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/m/e/t/a/ on Tue, 13 Apr 1999 18:30:24 +0200 (CEST)


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<nettime> identity




NATO accused the Yugoslav authorities of deliberate "identity elimination"
of ethnic Albanians in Kosovo.

"The Yugoslav forces, so we are learning, are destroying the archives of
the Kosovar people: property deeds, marriage licenses, birth certificates,
financial and other records," Shea said at the news conference.

"This is a kind of Orwellian scenario of attempting to deprive a people of
a sense of past and a sense of community on which it depends and to rewrite
history," he said, comparing it to a vicious regime described in the novel
"1984" by English author George Orwell.



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PHOENIX (AP) -- Free only six days, a young Mexican gray wolf was found
dead along a highway near the Arizona-New Mexico line.

The 10-month-old wolf, found Sunday by a motorist, was set free March 15
along with another female pup and two adults, federal officials said Monday.

Hans Stuart, a U.S. Fish and Wildlife Service spokesman in Albuquerque, New
Mexico, said the wolf was found along Highway 191, 16 miles north of the
ranching community of Clifton.

He said officials did not know how the wolf died. The body was sent to
Oregon for lab tests, results of which should be available in about three
weeks, Stuart said.

The dead wolf was found just two miles from the acclimation pen where she
and the rest of the family group had spent two months before being released
in the Apache-Sitgreaves National Forest. The three other wolves will
remain free, Stuart said.

In all, five Mexican gray wolves, including a pair released in December,
are free.

Mexican gray wolves are native to Arizona, New Mexico and northern Mexico
but were shot, poisoned and trapped to near extinction by the 1970s.

Federal and state officials began releasing wolves into the wild last year,
but so far, the program has been off to a rocky start.

Of the original 11 released early last year, five were found shot to death,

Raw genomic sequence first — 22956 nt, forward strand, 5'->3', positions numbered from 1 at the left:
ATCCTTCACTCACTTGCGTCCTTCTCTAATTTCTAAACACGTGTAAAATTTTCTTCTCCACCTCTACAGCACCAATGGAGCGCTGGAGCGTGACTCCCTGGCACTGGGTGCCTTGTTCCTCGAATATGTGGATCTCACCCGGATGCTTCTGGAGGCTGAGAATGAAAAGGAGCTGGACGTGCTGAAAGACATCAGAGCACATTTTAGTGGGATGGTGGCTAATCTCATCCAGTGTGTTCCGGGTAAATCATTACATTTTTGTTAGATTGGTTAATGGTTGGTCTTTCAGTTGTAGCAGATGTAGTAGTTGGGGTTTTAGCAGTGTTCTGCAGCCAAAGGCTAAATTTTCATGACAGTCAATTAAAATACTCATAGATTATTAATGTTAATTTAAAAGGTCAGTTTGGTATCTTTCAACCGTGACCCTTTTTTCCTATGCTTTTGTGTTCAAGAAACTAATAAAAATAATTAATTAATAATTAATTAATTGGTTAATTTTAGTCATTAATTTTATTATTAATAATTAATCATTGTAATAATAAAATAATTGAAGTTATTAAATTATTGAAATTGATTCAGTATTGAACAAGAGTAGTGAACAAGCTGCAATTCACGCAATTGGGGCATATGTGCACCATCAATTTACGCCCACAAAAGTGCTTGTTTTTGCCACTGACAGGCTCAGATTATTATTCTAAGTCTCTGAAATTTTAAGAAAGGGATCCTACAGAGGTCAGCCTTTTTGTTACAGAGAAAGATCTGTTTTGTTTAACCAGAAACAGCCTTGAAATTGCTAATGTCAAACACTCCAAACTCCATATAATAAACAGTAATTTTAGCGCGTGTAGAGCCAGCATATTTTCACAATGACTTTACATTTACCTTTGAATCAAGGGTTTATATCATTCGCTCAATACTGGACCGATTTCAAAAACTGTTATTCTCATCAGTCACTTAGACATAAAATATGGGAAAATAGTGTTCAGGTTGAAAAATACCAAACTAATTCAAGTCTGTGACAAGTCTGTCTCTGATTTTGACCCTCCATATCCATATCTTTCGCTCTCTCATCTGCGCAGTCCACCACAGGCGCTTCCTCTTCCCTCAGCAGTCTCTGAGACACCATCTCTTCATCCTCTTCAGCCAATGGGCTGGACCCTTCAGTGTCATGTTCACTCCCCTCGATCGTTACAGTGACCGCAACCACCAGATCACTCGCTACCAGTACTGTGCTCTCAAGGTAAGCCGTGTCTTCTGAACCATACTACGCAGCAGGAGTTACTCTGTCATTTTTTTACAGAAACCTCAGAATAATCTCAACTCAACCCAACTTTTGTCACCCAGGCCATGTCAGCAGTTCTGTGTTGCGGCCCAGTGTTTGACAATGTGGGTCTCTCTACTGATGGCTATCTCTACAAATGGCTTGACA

a sixth is missing and presumed dead, and the others had to be recaptured.



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BROOKLINE, Massachusetts (CNN) -- The success of in vitro fertilization has
brought widespread hope for couples having difficulty conceiving.

It has resulted in tens of thousands of children born since the procedure
began on a wide scale in the mid-1980s.

But it also has left physicians grappling with a new dilemma: what to do
with thousands of human embryos languishing in clinics after the procedure
yields a successful pregnancy.

Doctors at fertility clinics typically take several human embryos from each
couple to help them conceive a child. So at clinics around the country, an
estimated 25,000 human embryos -- never used, no longer needed -- remain in
storage after a couple's successful conception. Each is much smaller than
the head of a pin, but present enormous questions of conscience.

Each, after all, is a potential human life. The couples that donated them
either conceived with another embryo or gave up trying, but no one wants to
just throw away the embryos.

At Boston IVF Center alone, more than 4,000 embryos remain in storage. The
clinic has not destroyed any of them so far. Some doctors say they don't
have the authority to do so in any case.

"We all started that way. As little cells. Invisible to the naked eye," Dr.
Michael Alper said. "If those are the instructions and the wishes of the
couple, we need to work with the couple to exercise their wishes.

"It's couple's decision. It's not our decision."

For Tim and Nancy McCabe, one of the thousands of couples who now face that
question, options include using another embryo to have another child with
them for themselves. Or they may donate one to another couple, a so-called
"pre-birth adoption."

The McCabes conceived their son Liam, now 15 months old, through the
procedure. They still have three embryos in storage.

"Everybody I've met, they all felt the same, the same way," Tim McCabe
said. "Once you've had success, and then knowing you have those eggs there,
I don't think anybody could just say, sure, dispose of them."

But some couples can't be found to make that decision -- a fact likely to
make the dilemma more complicated, and more common, as more embryos remain
in cold storage.























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